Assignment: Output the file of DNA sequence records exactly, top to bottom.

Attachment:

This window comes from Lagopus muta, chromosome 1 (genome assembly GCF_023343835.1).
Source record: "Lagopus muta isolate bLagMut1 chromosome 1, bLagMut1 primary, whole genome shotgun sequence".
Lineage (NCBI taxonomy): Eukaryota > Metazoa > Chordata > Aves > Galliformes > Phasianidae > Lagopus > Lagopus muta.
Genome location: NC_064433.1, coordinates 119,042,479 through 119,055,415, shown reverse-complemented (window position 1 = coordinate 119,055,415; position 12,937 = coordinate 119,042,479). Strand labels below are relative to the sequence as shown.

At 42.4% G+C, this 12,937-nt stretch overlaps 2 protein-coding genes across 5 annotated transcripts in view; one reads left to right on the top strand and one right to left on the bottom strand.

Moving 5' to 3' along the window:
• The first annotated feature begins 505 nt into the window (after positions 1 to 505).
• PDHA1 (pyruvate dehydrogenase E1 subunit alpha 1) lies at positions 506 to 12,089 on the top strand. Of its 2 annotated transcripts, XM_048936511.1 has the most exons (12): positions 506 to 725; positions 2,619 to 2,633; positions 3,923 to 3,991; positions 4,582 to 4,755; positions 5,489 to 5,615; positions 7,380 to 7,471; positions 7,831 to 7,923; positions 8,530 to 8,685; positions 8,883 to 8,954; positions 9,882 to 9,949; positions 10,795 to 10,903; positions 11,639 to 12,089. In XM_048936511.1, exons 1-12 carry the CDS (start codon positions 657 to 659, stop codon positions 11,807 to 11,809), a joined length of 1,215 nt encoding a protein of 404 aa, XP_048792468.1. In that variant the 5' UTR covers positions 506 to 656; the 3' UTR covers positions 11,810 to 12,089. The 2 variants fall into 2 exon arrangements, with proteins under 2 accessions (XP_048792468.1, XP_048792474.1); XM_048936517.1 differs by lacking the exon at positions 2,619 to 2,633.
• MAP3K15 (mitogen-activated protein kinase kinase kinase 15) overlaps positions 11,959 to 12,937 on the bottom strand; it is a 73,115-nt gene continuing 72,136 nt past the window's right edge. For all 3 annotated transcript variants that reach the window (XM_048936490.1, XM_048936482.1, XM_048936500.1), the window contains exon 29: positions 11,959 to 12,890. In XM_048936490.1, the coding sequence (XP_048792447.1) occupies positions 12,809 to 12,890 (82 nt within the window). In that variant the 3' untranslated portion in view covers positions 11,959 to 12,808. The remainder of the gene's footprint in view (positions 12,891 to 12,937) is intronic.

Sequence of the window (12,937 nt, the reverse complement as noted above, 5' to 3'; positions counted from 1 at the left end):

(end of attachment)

This window comes from Lagopus muta, chromosome 1 (genome assembly GCF_023343835.1).
Source record: "Lagopus muta isolate bLagMut1 chromosome 1, bLagMut1 primary, whole genome shotgun sequence".
Lineage (NCBI taxonomy): Eukaryota > Metazoa > Chordata > Aves > Galliformes > Phasianidae > Lagopus > Lagopus muta.
Genome location: NC_064433.1, coordinates 119,042,479 through 119,055,415, shown reverse-complemented (window position 1 = coordinate 119,055,415; position 12,937 = coordinate 119,042,479). Strand labels below are relative to the sequence as shown.

At 42.4% G+C, this 12,937-nt stretch overlaps 2 protein-coding genes across 5 annotated transcripts in view; one reads left to right on the top strand and one right to left on the bottom strand.

Moving 5' to 3' along the window:
• The first annotated feature begins 505 nt into the window (after positions 1 to 505).
• PDHA1 (pyruvate dehydrogenase E1 subunit alpha 1) lies at positions 506 to 12,089 on the top strand. Of its 2 annotated transcripts, XM_048936511.1 has the most exons (12): positions 506 to 725; positions 2,619 to 2,633; positions 3,923 to 3,991; positions 4,582 to 4,755; positions 5,489 to 5,615; positions 7,380 to 7,471; positions 7,831 to 7,923; positions 8,530 to 8,685; positions 8,883 to 8,954; positions 9,882 to 9,949; positions 10,795 to 10,903; positions 11,639 to 12,089. In XM_048936511.1, exons 1-12 carry the CDS (start codon positions 657 to 659, stop codon positions 11,807 to 11,809), a joined length of 1,215 nt encoding a protein of 404 aa, XP_048792468.1. In that variant the 5' UTR covers positions 506 to 656; the 3' UTR covers positions 11,810 to 12,089. The 2 variants fall into 2 exon arrangements, with proteins under 2 accessions (XP_048792468.1, XP_048792474.1); XM_048936517.1 differs by lacking the exon at positions 2,619 to 2,633.
• MAP3K15 (mitogen-activated protein kinase kinase kinase 15) overlaps positions 11,959 to 12,937 on the bottom strand; it is a 73,115-nt gene continuing 72,136 nt past the window's right edge. For all 3 annotated transcript variants that reach the window (XM_048936490.1, XM_048936482.1, XM_048936500.1), the window contains exon 29: positions 11,959 to 12,890. In XM_048936490.1, the coding sequence (XP_048792447.1) occupies positions 12,809 to 12,890 (82 nt within the window). In that variant the 3' untranslated portion in view covers positions 11,959 to 12,808. The remainder of the gene's footprint in view (positions 12,891 to 12,937) is intronic.

Sequence of the window (12,937 nt, the reverse complement as noted above, 5' to 3'; positions counted from 1 at the left end):